22. Anna Sabina, 23 June, 2010

    Ok, got the glitter. Do you mix it in the clay or use a small amount on the surface before swirling.

  23. Sue F, 23 June, 2010

    @Anna Sabina: I mix it into translucent clay and use a thin layer/slice of that where I want the comet-tail to be. The exact technique depends on how consistent I want my swirly lentils.

    If I want a matched set, i.e. all the swirly lentils looking as close to one another as possible, this is what I do:

    1. Roll a log of scrap clay (not too thick a log; it’s going to be covered).

    2. For each colour or pattern that I want to end up swirling into the centre, apply a medium-thickness strip of that colour or pattern down the length of the log. As these strips are added, butt them up against the adjacent coloured or patterned strips, so that you end up with a log with a scrap clay core that is entirely covered by a single layer of coloured/patterned strips.

    3. If I want a translucent-based pattern too, I apply a strip of the translucent pattern in the appropriate location on top of the base coloured/patterned layer. This might be my translucent mixed with glitter, or it might be based on a ghost cane (super-fine longitudinal stripes give a great final effect). The translucent strip needs to be fairly thin. Remember that it’ll get stretched and therefore thinner in the swirling so you can’t start with a super-thin layer, but it still needs to be thin enough so that it ends up super-thin after the swirling is finished, so that the translucent will effectively become clear when cured. I’d then roll the log briefly on my work surface to make sure it’s smooth and round.

    4. Cut the resulting log into evenly sized pieces.

    5. For each of those pieces, pinch the ends inwards, rotating the pieces as you go, until the scrap clay core is entirely hidden and the strips are evenly tapered into the centre at each end.

    6. Roll the piece in your hand to make a smooth ball.

    7. Place the ball on your work surface and orient it so that the points where all the strips come together are straight up and straight down (i.e. all the strips radiating out from the centre as you look straight down from above the ball).

    8. Swirl! (I usually count the number of rotations so I know when I’m in the ballpark of the number required for each bead, although I judge by eye when to stop as I’m not 100% consistent with the pressure I apply when swirling.)

    NB: If you want a set of matching “beach ball” rounds, stop at the end of step 6. If you’re not swirling you can use a thinner layer of coloured/patterned strips, and obviously any translucent layer would start super-thin too. Form it into other shapes at that point as required (I really like rondelles, personally).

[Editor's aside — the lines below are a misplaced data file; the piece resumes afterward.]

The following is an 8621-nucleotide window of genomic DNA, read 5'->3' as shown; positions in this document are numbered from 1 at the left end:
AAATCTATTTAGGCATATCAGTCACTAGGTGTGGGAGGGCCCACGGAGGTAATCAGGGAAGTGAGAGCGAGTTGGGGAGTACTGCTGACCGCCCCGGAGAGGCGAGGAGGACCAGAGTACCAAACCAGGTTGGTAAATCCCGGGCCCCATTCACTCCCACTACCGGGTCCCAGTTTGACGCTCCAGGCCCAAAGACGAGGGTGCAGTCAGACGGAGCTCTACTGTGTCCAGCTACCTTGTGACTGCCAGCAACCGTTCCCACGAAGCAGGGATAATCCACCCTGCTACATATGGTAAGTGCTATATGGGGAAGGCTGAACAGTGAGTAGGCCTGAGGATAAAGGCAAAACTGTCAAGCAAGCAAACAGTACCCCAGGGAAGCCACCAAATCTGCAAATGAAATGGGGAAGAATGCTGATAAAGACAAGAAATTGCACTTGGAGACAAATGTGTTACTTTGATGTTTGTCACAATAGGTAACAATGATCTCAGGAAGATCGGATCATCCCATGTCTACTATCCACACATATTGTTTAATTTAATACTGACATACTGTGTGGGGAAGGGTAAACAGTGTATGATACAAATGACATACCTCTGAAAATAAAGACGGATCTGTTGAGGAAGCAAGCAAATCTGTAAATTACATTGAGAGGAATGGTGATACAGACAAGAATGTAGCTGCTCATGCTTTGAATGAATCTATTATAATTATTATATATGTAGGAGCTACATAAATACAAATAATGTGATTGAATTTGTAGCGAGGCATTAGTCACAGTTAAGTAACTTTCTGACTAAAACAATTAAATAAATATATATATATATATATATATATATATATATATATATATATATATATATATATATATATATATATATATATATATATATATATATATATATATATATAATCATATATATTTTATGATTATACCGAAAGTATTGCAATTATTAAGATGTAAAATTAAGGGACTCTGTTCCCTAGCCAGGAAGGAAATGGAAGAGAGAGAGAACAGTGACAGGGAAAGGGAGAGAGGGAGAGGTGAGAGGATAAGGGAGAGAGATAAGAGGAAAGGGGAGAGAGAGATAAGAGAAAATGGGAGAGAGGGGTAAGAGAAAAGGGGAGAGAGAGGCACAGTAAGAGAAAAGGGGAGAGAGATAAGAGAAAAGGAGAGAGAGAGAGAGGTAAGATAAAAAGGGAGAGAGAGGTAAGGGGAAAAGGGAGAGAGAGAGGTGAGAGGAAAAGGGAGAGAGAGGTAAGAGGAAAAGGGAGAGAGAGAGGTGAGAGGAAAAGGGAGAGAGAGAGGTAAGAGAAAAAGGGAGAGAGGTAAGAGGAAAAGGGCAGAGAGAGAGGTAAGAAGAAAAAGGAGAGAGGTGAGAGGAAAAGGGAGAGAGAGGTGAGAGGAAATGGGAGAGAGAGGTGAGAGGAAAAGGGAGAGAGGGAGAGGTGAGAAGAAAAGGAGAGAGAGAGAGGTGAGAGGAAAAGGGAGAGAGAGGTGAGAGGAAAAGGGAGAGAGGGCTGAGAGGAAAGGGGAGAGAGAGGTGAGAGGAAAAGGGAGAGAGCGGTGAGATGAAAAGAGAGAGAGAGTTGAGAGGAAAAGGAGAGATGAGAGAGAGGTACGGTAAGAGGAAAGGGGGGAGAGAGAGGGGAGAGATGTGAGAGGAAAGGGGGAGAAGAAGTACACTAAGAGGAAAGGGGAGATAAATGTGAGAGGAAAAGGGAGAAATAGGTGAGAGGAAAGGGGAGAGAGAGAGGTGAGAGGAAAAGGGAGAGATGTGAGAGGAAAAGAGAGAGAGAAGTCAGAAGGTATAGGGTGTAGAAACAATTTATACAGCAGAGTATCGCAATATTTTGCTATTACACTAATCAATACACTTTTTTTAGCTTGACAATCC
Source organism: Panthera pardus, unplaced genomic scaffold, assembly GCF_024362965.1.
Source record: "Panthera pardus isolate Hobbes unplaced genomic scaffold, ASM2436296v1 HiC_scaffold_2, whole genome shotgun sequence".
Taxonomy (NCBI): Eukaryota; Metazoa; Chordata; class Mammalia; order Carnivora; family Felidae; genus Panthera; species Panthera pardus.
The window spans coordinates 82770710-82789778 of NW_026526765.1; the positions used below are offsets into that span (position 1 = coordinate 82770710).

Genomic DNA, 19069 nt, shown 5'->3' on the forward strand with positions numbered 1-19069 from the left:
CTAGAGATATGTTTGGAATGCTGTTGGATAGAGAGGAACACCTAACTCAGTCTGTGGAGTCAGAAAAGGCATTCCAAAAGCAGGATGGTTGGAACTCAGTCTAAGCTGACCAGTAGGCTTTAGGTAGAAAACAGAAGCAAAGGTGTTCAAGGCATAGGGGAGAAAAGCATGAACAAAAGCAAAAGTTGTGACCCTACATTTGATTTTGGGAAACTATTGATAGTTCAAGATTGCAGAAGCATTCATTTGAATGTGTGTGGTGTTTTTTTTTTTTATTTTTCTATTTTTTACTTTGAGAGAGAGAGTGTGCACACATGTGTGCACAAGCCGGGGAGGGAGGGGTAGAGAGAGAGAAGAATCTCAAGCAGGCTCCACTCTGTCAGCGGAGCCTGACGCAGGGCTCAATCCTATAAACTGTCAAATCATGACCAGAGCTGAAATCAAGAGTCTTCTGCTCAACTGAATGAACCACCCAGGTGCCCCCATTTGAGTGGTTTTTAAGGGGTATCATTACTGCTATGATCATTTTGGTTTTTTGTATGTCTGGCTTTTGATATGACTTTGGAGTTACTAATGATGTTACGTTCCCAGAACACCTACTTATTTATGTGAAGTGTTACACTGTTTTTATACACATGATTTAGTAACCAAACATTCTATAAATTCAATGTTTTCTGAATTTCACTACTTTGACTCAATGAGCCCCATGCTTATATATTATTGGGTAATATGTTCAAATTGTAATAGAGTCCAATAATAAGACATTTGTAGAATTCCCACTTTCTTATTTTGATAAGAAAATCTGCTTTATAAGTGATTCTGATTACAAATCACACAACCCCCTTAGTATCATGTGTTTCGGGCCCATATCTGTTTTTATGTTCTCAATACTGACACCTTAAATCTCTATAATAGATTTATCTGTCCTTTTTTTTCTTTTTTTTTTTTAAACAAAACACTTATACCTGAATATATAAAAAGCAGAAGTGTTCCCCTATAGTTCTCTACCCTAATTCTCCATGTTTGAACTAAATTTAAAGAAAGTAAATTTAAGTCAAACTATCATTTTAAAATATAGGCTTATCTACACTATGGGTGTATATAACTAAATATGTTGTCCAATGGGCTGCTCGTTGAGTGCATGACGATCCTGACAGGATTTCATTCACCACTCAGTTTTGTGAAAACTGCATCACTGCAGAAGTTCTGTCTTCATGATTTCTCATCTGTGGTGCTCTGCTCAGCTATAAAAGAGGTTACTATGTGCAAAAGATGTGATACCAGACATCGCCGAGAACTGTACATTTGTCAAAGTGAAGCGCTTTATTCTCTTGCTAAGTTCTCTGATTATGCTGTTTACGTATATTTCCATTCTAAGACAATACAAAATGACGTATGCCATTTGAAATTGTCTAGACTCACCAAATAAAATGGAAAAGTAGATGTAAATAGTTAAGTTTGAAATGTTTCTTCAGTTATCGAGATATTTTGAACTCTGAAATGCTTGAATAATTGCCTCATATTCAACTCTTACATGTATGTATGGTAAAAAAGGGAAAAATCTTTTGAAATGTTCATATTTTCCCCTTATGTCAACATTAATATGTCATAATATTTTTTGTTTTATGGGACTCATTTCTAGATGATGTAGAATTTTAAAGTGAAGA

Anyway, I hope that gives you some ideas. Have fun! :D

  24. carolyn, 24 June, 2010

    @Sue F: Oh, Sue, thank you so much for these detailed instructions. I can make fairly good random lentil beads but really did not know how to go about making them uniform. Your willingness to share you wealth of knowledge is one of the things that makes this site so great. You are a wonderful team player and I always listen up when I see a message from you!

  25. Cindy Lietz, 24 June, 2010

    @Sue F: Sue you ROCK! What a great way to get consistent results! Leave it to our resident tester to boil it right down to a Science. Thank you so much for sharing your lentil making techniques!

  26. Sue F, 24 June, 2010

    @carolyn, @Cindy: You’re welcome! :)

    There are a couple of things I forgot to mention in my previous post (as usual!)…

    Firstly, I don’t just put the glitter directly on the outside of the bead because it gives that part of the bead a different level of friction against the work surface and swirling tool, which means the bead won’t swirl as nicely or as evenly. Flecks of glitter can also escape during the swirling when they start out “loose” on the surface, which can spoil the comet-tail effect.

    Also, it’s definitely worthwhile doing the ice water thing when you’ve used translucent on your lentils, e.g. mixed with glitter for comet-tails, or ghost canes for overlay effects. (For anybody who doesn’t know what I’m talking about, it’s to have a bowl of ice water ready when you take your beads out of the oven. Pop the hot beads straight into that and leave them there until fully cool. This makes a small but noticeable improvement to how clear the cured translucent clay is.)

  27. Anna Sabina, 03 July, 2010

    Hey guys. I made some lovely lentil beads uing the giiter mixed in translucent. Ok, so now what? … I usually sand and bufff beads before putting on Future Floor finish. I have been experimenting with a powdered water proofing fishing lure product. You bake it on raw clay, and there is no need to sand or buff. But….it is extremely shiny and that really is not the look I want. I also think it looks a bit gritty. I also have some sculpy glaze that I have never used. Do you put that on before or after you bake the beads? What do you folks suggest.

  28. Phaedrakat, 03 July, 2010

    @Anna Sabina: Hi Anna! Is that the Studio by Sculpey Glaze, or the original Sculpey Gloss? The S by S can be baked on raw clay, but the other type is meant to be used after baking.

    What is this powdered fishing lure product you’re testing? It’s powdered, but makes it glossy? Sounds really interesting—what’s it called? If you do not want your beads glossy, you could sand them with a high grit to get rid of the gloss.

  29. MalindaJ, 03 July, 2010

    Hi Anna, I believe you can put the glaze on before you bake the bead or after you’ve baked and then bake again. I’d love to hear more about this fishing lure product you have!!

  30. Phaedrakat, 03 July, 2010